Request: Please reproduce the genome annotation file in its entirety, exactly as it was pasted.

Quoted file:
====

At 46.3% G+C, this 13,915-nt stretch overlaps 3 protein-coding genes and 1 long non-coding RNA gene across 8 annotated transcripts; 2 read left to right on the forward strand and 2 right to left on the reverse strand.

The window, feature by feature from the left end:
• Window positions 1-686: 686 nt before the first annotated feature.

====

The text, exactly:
At 46.3% G+C, this 13,915-nt stretch overlaps 3 protein-coding genes and 1 long non-coding RNA gene across 8 annotated transcripts; 2 read left to right on the forward strand and 2 right to left on the reverse strand.

The window, feature by feature from the left end:
• Window positions 1-686: 686 nt before the first annotated feature.